The Hilli defences were held by putting up a screen of platoon-defended localities along the railway line at Naopara, Basudebpur BOP, checkpost and railway station complex, and Hilli BOP, while compact defended localities were sited in depth to cover all the routes of ingress into East Pakistan emanating from the tongue at Bara Chengram, Morapara, Baigram, Chandipur, a girls’ school at Dingapara North and South, deploying about six riffle companies of 4 FF and 13 FF battalions. The defensive position was supported by a field regiment, a mortar battery and a weak squadron of Chaffee tanks.The depth of the entire position did not extend more than 2,000 yards from the international border. 20 Mountain Division, having been concentrated in the Balurghat bulge by the end of October, was in contact with the position and, having access to Mukti Bahini elements operating in the area, should have known the layout and preparations carried out there in fair detail. The defended locality at Hilli formed the gateway which had to be opened if the Hilli-Gaibanda axis road was to be exploited.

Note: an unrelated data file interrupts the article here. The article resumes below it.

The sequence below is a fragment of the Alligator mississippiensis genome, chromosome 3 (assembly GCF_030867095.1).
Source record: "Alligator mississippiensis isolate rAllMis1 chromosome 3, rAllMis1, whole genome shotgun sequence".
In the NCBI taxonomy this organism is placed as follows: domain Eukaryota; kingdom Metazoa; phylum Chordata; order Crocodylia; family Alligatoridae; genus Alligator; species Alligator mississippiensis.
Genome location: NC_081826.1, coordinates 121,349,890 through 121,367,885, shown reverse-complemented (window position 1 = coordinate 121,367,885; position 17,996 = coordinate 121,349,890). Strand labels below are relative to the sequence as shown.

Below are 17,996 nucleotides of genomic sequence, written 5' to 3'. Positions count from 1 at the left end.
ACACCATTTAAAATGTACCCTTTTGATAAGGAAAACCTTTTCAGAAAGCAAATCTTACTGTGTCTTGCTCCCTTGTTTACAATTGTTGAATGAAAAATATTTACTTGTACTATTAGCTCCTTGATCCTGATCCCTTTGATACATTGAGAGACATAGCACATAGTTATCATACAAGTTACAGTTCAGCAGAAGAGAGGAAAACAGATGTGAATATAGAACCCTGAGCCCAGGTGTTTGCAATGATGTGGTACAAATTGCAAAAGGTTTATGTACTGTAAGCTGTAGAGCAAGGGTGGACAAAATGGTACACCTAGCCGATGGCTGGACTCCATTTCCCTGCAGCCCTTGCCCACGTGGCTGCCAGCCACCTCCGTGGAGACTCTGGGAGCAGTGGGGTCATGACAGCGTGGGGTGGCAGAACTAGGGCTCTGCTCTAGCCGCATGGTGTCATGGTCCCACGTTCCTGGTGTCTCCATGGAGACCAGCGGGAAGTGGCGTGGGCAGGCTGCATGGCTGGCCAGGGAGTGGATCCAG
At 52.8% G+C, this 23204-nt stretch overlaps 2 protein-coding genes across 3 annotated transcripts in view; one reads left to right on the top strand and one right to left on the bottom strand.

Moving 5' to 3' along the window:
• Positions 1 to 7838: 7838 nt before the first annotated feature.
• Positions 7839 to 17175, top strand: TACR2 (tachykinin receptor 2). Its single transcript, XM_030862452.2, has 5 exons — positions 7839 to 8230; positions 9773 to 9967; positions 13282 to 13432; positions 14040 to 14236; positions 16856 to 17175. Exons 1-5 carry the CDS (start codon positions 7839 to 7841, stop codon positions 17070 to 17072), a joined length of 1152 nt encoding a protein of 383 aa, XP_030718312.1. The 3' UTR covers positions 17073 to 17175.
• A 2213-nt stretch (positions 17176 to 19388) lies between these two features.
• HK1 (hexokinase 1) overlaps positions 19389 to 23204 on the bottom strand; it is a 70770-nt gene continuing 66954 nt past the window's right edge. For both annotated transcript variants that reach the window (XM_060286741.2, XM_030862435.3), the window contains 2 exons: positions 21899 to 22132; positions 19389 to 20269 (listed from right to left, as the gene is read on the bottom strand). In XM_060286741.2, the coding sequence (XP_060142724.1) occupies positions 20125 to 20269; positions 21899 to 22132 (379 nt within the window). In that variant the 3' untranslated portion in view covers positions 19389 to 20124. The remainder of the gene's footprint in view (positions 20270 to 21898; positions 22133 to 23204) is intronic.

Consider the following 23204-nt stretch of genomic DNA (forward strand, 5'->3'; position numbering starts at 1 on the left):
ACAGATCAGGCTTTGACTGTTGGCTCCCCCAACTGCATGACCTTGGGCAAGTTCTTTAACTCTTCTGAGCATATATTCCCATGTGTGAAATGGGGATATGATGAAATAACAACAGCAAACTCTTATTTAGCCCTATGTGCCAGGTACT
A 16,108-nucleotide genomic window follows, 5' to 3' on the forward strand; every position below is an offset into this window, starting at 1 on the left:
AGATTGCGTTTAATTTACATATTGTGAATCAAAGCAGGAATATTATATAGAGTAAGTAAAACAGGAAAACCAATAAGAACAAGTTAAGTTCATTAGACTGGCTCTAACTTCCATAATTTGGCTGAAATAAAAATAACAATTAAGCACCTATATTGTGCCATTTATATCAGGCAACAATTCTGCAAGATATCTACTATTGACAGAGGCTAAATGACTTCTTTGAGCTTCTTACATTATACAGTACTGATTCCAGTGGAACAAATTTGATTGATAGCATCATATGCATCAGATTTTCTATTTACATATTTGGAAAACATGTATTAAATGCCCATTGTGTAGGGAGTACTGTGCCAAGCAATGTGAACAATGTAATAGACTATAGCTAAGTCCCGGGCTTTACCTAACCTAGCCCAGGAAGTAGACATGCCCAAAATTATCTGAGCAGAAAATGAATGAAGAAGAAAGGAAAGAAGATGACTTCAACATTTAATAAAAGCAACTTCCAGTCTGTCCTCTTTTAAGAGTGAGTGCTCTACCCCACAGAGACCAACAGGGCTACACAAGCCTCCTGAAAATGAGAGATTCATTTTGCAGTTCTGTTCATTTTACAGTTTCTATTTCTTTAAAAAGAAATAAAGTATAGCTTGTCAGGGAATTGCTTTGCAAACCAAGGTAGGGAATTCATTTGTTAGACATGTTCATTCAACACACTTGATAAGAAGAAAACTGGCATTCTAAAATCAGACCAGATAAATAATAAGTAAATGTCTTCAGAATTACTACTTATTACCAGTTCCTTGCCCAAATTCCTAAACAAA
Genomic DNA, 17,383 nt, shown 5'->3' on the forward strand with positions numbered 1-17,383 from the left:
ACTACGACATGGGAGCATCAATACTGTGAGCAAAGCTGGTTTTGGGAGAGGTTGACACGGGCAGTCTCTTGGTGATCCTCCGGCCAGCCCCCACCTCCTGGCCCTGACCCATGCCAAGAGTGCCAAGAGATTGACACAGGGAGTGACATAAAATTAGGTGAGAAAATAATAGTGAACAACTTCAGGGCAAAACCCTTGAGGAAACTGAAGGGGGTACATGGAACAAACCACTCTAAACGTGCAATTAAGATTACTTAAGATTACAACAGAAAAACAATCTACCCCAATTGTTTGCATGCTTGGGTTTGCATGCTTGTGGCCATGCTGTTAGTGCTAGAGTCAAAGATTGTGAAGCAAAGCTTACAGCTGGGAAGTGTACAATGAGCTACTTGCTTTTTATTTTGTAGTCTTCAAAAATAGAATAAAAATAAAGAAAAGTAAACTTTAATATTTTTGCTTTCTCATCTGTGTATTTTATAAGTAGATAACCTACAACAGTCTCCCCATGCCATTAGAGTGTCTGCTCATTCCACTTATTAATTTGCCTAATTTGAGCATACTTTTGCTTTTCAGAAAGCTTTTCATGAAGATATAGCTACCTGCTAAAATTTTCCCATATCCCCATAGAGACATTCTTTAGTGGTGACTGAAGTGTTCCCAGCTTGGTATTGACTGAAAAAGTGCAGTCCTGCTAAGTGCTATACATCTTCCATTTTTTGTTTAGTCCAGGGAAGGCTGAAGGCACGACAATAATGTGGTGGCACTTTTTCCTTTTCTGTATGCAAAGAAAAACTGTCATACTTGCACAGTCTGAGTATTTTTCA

Accordingly, it was decided to clear the Hilli defences as a preliminary operation forming part of Mukti Bahini actions. The Pakistani commanders had converted villages into strong points catering for all-round defence. Skilful use had been made of natural bogs and ponds as obstacles in siting their weapon pits and fortifications, which were solidly constructed to take on heavy shelling.

The Pakistani commanders had converted villages into strong points catering for all-round defence.

The defended localities were mutually supporting and interconnected with communication trenches to allow reinforcing if outrun or because of heavy casualties. Weaponswise, these localities had been further strengehened by moving in medium machine guns and recoil-less guns from reconnaissance and support elements. Administrative backing in the way of supplies and ammunition had been provided for by stockpiling material to last 30 days or so.